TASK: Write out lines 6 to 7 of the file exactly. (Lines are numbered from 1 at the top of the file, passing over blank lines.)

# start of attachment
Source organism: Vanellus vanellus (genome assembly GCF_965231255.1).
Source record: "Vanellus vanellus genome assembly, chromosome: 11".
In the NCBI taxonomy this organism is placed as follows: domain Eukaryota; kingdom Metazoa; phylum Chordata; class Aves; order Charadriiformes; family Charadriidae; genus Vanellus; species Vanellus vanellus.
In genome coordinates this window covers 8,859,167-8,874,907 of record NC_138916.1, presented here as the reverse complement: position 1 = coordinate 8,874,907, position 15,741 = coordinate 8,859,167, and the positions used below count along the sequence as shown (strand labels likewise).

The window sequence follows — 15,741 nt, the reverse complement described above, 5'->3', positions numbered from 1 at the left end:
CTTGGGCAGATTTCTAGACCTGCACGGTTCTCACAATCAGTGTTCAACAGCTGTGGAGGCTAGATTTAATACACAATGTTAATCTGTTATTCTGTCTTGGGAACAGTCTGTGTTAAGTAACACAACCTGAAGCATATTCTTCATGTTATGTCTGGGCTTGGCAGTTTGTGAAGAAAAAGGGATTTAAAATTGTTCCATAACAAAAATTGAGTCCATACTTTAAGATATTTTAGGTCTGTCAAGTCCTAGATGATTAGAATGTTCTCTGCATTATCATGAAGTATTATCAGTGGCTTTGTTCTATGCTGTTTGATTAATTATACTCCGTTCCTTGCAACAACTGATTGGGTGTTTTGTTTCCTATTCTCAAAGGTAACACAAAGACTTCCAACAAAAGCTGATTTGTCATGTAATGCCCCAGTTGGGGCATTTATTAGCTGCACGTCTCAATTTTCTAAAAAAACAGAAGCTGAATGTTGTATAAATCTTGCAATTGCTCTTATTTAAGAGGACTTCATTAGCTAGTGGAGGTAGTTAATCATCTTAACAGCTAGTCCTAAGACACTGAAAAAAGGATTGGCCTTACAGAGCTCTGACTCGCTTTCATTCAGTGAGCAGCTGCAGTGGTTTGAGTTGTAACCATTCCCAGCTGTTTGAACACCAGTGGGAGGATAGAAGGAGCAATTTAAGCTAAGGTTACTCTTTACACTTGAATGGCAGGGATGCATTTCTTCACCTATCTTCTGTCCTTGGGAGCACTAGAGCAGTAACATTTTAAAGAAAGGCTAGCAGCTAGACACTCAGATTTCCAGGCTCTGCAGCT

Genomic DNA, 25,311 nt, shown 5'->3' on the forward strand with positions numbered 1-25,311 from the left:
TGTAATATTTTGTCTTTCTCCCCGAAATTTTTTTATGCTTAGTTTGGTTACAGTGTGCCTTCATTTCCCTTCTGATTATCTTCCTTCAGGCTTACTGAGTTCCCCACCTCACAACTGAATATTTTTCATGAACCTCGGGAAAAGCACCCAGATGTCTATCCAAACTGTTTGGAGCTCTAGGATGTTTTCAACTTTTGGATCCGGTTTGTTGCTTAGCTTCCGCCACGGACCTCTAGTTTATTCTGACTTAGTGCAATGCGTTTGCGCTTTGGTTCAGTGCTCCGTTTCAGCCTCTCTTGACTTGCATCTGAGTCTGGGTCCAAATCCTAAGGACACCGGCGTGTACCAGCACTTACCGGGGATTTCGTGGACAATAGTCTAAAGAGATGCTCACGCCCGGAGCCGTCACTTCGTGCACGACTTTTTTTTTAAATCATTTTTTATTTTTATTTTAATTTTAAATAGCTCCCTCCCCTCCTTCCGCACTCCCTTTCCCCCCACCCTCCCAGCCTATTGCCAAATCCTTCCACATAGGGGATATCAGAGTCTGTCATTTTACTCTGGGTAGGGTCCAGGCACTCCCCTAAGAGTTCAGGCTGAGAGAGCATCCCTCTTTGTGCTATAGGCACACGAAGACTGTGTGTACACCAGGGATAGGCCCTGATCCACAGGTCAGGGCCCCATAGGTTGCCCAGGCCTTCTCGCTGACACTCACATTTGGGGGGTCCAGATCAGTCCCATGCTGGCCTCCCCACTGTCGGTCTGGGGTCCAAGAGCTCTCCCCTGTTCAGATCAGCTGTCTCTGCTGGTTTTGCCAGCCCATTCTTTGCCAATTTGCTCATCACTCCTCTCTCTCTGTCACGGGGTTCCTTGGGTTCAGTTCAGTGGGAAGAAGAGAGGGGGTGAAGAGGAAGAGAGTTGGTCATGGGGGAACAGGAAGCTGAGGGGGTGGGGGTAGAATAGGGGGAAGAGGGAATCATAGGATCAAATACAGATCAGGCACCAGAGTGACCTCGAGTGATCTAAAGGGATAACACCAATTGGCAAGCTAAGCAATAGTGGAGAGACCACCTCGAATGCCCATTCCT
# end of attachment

CTTGGGCAGATTTCTAGACCTGCACGGTTCTCACAATCAGTGTTCAACAGCTGTGGAGGCTAGATTTAATACACAATGTTAATCTGTTATTCTGTCTTGGGAACAGTCTGTGTTAAGTAACACAACCTGAAGCATATTCTTCATGTTATGTCTGGGCTTGGCAGTTTGTGAAGAAAAAGGGATTTAAAATTGTTCCATAACAAAAATTGAGTCCATACTTTAAGATATTTTAGGTCTGTCAAGTCCTAGATGATTAGAATGTTCTCTGCATTATCATGAAGTATTATCAGTGGCTTTGTTCTATGCTGTTTGATTAATTATACTCCGTTCCTTGCAACAACTGATTGGGTGTTTTGTTTCCTATTCTCAAAGGTAACACAAAGACTTCCAACAAAAGCTGATTTGTCATGTAATGCCCCAGTTGGGGCATTTATTAGCTGCACGTCTCAATTTTCTAAAAAAACAGAAGCTGAATGTTGTATAAATCTTGCAATTGCTCTTATTTAAGAGGACTTCATTAGCTAGTGGAGGTAGTTAATCATCTTAACAGCTAGTCCTAAGACACTGAAAAAAGGATTGGCCTTACAGAGCTCTGACTCGCTTTCATTCAGTGAGCAGCTGCAGTGGTTTGAGTTGTAACCATTCCCAGCTGTTTGAACACCAGTGGGAGGATAGAAGGAGCAATTTAAGCTAAGGTTACTCTTTACACTTGAATGGCAGGGATGCATTTCTTCACCTATCTTCTGTCCTTGGGAGCACTAGAGCAGTAACATTTTAAAGAAAGGCTAGCAGCTAGACACTCAGATTTCCAGGCTCTGCAGCT

Genomic DNA, 25,311 nt, shown 5'->3' on the forward strand with positions numbered 1-25,311 from the left: